Coach Bill Sweetenham Will Be Inducted into International Swimming Hall of Fame

Bill Sweetenham is an international coaching legend who learned first-hand what it takes to be a winner in life, both in and out of the pool. Coach Sweetenham will be inducted into the International Swimming Hall of Fame as a member of the Class of 2018 in ceremonies in Fort Lauderdale, Fla., on May 19, 2018.

Meet Coach Sweetenham in person at the ISHOF Induction dinner.   Become and ISHOF Legacy Member and attend the ISHOF Induction Dinner for FREE

Bill Sweetenham grew up in poverty in the country part of Australia, a place called Mount Isa, a mining town out in the boonies. He found refuge from this tough environment and from his father’s strict discipline through participation in sports, especially swimming.

After one serious transgression, the penance demanded by his father was for Bill to teach a fellow miner’s thalidomide child how to swim at the local town pool for free. Bill was 17 and knew nothing about teaching or coaching. But from the moment he started working with the boy, he discovered his passion to become a teacher and coach and became totally committed to be the best he could be.

He started coaching at the Mt. Isa community pool and quickly developed a team that ranked third in the country. Recruited to replace Hall of Famer Laurie Lawrence at Carina, a club in Brisbane, he earned a reputation for being a tough and demanding coach — and for developing three of the greatest distance swimmers in history, Hall of Famers Steve Holland, Tracey Wickham and Michelle Ford.

In 1980 Bill was recruited to work at the newly formed Australian Institute of Sport and was named Head Olympic Coach for the Moscow Games. He was also awarded a Churchill Fellowship, which sent him to the USA for a year to study all aspects of coaching under Hall of Fame Greats Nort Thornton, Don Gambril, George Haines and Doc Counsilman.

In 1983, while on a training trip with the Australian team in West Germany, Bill suffered a catastrophic leg injury in a freak road accident. It resulted in major surgery that continues to present him with challenges and hardships to this day. Dealing with this injury, he believes, taught him to be both a better person and a better coach – and he keeps learning from it.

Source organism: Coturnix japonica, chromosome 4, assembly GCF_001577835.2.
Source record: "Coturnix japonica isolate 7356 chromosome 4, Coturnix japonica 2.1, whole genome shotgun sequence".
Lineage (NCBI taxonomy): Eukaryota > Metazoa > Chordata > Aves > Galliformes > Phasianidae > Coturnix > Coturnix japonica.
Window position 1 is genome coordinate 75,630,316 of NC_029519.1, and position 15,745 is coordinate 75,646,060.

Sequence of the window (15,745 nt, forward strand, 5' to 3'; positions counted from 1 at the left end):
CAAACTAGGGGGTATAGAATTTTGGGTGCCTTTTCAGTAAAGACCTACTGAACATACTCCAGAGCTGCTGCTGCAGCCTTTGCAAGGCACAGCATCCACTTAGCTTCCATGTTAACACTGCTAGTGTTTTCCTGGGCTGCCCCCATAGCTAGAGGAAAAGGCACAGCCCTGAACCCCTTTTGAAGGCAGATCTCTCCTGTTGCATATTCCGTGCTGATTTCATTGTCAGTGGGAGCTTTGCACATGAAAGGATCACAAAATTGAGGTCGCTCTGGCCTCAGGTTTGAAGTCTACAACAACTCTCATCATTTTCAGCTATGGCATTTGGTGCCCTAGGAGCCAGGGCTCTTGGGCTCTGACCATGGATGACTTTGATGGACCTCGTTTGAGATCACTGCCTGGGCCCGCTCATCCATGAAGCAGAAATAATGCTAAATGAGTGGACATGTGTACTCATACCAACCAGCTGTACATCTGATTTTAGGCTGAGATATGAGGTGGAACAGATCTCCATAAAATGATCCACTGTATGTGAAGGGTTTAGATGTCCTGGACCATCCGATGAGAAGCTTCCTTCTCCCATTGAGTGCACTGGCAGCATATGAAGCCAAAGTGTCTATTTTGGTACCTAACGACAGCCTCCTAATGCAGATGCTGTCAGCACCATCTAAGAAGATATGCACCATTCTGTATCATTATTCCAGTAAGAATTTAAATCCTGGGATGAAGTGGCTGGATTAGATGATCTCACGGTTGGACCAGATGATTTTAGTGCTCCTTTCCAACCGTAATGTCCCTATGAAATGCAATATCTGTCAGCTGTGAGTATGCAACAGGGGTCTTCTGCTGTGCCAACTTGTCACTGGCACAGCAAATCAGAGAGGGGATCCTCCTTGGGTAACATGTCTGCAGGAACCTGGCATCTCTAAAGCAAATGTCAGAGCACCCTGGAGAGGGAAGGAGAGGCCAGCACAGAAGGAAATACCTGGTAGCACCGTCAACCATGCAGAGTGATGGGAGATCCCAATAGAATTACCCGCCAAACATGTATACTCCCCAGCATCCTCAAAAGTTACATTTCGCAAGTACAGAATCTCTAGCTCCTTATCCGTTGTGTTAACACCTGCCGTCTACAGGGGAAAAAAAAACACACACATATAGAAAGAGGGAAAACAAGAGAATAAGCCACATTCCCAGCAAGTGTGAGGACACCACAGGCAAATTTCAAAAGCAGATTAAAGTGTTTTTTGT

In 1990, after serving as the head swimming coach at the Australian Institute of Sport for 10 years and being in charge of many of Australian swimming teams at the Olympic Games, Commonwealth Games and other events since 1978, Bill found a new challenge in an offer to develop swimming in Hong Kong. But four years later, he was back in Australia as National Youth Coach. Favored to replace Don Talbot as National Head Coach after the Sydney Games, he took an offer from British Swimming instead. Britain had been in a downward spiral with its swim program for many years and in Sydney the Brits returned home without a single medal for its swimmers for the first time. They wanted him as their High Performance Director and he was excited by the challenge.

After eight years on the job. Bill transformed British Swimming. Under his leadership and management, Britain’s swimmers won 18 World Championship titles and produced their best ever results in the Commonwealth Games, World Championships and Olympic Games.  He created and implemented an early talent identification and development program that many experts believe is responsible for Britain’s success in the pool today.